While St Petersburg and Moscow draw the crowds, all kinds of adventures lie in store across Russia's vast expanses. From kayaking Lake Baikal to trekking in the Altai Mountains, skiing near the Black Sea to climbing active volcanoes on the Kamchatka Peninsula, there is plenty to choose from.


Area: 9,900,000 square kilometres, population: 35 million

Canada is justly famous for its wide-open spaces, from the lake-studded Rocky Mountains to the icy Nunavut Northwest Territories and the dramatic Newfoundland coastlines. However, its inviting cities, including hip Vancouver, stylish Montreal and historic Quebec City, are also worth exploring.


Area: 9,800,000 square kilometres, population: 321 million

Talk about something for everyone: in the US, you can visit vibrant modern metropolises or southern plantation houses, laidback coastal towns or untamed wildernesses. From glamorous ski resorts to desert canyons and tropical everglades, a whole banquet of experiences is on offer.


Area: 9,500,000 square kilometres, population: 1.3 billion

Travellers are discovering there is a lot more to China than Beijing, Shanghai and the Yangzi gorges. From tropical Yunnan, home to tribes such as the Dai, the Bai and the Naxi, to the steppes of Inner Mongolia and old Silk Road towns, the diversity is startling.


Area: 8,500,000 square kilometres, population: 207 million

Rio de Janeiro may be one of the world's most famous cities, but Brazil has so much more to explore. Top attractions include the colonial towns of Minas Gerais, the African influences of Salvador de Bahia, and the amazing wildlife of the Amazon jungles and the Pantanal wetlands.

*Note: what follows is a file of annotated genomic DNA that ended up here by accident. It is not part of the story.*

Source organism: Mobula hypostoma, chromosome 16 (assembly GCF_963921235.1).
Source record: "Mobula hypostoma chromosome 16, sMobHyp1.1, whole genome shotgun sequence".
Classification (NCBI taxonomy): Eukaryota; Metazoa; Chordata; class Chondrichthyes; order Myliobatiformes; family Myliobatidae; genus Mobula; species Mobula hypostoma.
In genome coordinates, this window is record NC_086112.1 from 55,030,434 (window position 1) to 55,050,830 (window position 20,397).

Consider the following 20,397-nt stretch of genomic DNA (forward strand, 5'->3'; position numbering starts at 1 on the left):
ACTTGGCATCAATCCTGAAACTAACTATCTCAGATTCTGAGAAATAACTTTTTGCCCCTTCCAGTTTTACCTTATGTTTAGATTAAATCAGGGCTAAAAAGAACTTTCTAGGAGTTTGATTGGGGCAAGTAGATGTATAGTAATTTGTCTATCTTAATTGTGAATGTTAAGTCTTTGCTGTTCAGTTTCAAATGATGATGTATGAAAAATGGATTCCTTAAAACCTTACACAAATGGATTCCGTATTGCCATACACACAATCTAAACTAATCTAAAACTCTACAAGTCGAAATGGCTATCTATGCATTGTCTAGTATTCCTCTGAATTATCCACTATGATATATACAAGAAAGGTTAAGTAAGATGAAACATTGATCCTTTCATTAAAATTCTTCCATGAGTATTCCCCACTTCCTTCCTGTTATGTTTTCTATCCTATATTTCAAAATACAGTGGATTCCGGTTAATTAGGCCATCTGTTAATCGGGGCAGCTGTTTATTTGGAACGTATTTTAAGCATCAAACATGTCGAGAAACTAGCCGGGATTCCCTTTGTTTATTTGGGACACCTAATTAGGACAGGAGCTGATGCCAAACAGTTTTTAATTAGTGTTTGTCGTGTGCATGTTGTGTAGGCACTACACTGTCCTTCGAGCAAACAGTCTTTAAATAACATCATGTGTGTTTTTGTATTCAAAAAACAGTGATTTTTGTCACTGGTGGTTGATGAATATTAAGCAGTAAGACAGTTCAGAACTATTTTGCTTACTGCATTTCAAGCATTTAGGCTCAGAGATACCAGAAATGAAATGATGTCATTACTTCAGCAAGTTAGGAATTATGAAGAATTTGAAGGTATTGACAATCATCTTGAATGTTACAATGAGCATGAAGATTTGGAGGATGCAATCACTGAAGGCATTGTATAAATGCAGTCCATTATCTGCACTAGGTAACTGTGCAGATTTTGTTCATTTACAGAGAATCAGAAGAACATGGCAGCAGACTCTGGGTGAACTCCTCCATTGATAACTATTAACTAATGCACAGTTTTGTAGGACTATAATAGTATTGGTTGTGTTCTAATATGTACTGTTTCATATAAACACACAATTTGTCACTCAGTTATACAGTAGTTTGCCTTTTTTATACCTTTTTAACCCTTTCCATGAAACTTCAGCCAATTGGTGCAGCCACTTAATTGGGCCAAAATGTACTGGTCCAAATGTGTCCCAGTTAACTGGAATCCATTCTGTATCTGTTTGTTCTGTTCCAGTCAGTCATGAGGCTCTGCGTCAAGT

Pressed for time? These even more compact destinations let you cover a lot of ground quickly.


Pocket-sized Monaco covers just 202 hectares.

Photo: iStock

Covering just 202 hectares, pocket-sized Monaco nonetheless has a surprising number of attractions, from the Oceanographic Museum and the Nouveau Musee National de Monaco to the Jardin Exotique and the charming La Condamine neighbourhood.


There is more to Macau than casinos. This 30-square-kilometre former Portuguese colony offers a charming cultural mix, from Catholic churches to Chinese gardens, as well as crowd-pleasers such as the Macao Science Centre, Studio City and the ever-popular Giant Panda Pavilion.


This island state packs a lot into its 720 square kilometres. From lively neighbourhoods such as Little India and Chinatown to tranquil gardens; from a buzzing bar scene to art centres such as the Gillman Barracks – not to mention that famous food scene – there is enough to keep you busy for days.


It feels a lot like Italy, from the food to the scenery to the language, but San Marino – all 61 square kilometres of it – is proud of its status as one of the world's smallest independent countries. One of the biggest tourist attractions is the regular changing of the guard at the Palazzo Pubblico.


Technically it is part of Chile, but given that the mainland is 3700 kilometres away, Rapa Nui, better known as Easter Island, is a destination in its own right. The mighty moai statues and the volcanoes with crater lagoons never fail to enchant visitors.